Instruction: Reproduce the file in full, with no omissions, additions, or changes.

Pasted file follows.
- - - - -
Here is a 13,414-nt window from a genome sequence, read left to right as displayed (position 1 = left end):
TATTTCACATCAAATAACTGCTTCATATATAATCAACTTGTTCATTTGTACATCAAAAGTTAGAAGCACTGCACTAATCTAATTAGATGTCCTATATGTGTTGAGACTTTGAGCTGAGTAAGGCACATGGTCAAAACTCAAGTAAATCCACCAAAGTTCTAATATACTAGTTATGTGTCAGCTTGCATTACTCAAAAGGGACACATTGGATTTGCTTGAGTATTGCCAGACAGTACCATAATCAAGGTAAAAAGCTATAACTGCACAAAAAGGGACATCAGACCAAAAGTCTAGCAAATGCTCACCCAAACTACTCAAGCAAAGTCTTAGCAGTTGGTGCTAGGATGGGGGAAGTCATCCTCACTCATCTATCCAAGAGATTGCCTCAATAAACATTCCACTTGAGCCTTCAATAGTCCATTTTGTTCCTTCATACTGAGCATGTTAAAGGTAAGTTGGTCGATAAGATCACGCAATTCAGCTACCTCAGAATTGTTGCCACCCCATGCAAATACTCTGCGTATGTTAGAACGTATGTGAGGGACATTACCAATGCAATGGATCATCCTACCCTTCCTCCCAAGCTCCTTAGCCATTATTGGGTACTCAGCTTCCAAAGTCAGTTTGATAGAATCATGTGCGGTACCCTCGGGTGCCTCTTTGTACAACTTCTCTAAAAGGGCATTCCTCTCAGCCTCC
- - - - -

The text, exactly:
Here is a 13,414-nt window from a genome sequence, read left to right as displayed (position 1 = left end):
TATTTCACATCAAATAACTGCTTCATATATAATCAACTTGTTCATTTGTACATCAAAAGTTAGAAGCACTGCACTAATCTAATTAGATGTCCTATATGTGTTGAGACTTTGAGCTGAGTAAGGCACATGGTCAAAACTCAAGTAAATCCACCAAAGTTCTAATATACTAGTTATGTGTCAGCTTGCATTACTCAAAAGGGACACATTGGATTTGCTTGAGTATTGCCAGACAGTACCATAATCAAGGTAAAAAGCTATAACTGCACAAAAAGGGACATCAGACCAAAAGTCTAGCAAATGCTCACCCAAACTACTCAAGCAAAGTCTTAGCAGTTGGTGCTAGGATGGGGGAAGTCATCCTCACTCATCTATCCAAGAGATTGCCTCAATAAACATTCCACTTGAGCCTTCAATAGTCCATTTTGTTCCTTCATACTGAGCATGTTAAAGGTAAGTTGGTCGATAAGATCACGCAATTCAGCTACCTCAGAATTGTTGCCACCCCATGCAAATACTCTGCGTATGTTAGAACGTATGTGAGGGACATTACCAATGCAATGGATCATCCTACCCTTCCTCCCAAGCTCCTTAGCCATTATTGGGTACTCAGCTTCCAAAGTCAGTTTGATAGAATCATGTGCGGTACCCTCGGGTGCCTCTTTGTACAACTTCTCTAAAAGGGCATTCCTCTCAGCCTCC